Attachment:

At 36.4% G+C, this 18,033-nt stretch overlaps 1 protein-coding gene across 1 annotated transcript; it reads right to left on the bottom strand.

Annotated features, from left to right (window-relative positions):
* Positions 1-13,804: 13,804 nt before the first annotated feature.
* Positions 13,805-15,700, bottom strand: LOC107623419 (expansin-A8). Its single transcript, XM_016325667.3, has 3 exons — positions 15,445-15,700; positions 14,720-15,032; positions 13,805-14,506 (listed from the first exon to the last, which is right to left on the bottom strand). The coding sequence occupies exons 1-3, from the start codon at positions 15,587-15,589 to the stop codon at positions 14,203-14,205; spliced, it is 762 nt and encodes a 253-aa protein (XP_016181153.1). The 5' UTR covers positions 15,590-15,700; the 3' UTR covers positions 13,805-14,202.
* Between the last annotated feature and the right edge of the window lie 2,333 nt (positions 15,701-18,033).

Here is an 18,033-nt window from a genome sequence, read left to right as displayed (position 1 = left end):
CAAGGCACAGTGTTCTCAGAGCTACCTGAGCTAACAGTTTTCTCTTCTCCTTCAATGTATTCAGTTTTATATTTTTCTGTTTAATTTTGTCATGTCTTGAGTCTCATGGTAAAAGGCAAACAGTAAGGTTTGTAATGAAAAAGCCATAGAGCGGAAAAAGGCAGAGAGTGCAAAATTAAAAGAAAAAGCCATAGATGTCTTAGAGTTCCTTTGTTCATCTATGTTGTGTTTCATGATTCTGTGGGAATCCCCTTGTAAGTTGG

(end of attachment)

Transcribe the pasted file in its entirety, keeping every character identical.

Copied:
At 36.4% G+C, this 18,033-nt stretch overlaps 1 protein-coding gene across 1 annotated transcript; it reads right to left on the bottom strand.

Annotated features, from left to right (window-relative positions):
* Positions 1-13,804: 13,804 nt before the first annotated feature.
* Positions 13,805-15,700, bottom strand: LOC107623419 (expansin-A8). Its single transcript, XM_016325667.3, has 3 exons — positions 15,445-15,700; positions 14,720-15,032; positions 13,805-14,506 (listed from the first exon to the last, which is right to left on the bottom strand). The coding sequence occupies exons 1-3, from the start codon at positions 15,587-15,589 to the stop codon at positions 14,203-14,205; spliced, it is 762 nt and encodes a 253-aa protein (XP_016181153.1). The 5' UTR covers positions 15,590-15,700; the 3' UTR covers positions 13,805-14,202.
* Between the last annotated feature and the right edge of the window lie 2,333 nt (positions 15,701-18,033).

Here is an 18,033-nt window from a genome sequence, read left to right as displayed (position 1 = left end):
CAAGGCACAGTGTTCTCAGAGCTACCTGAGCTAACAGTTTTCTCTTCTCCTTCAATGTATTCAGTTTTATATTTTTCTGTTTAATTTTGTCATGTCTTGAGTCTCATGGTAAAAGGCAAACAGTAAGGTTTGTAATGAAAAAGCCATAGAGCGGAAAAAGGCAGAGAGTGCAAAATTAAAAGAAAAAGCCATAGATGTCTTAGAGTTCCTTTGTTCATCTATGTTGTGTTTCATGATTCTGTGGGAATCCCCTTGTAAGTTGG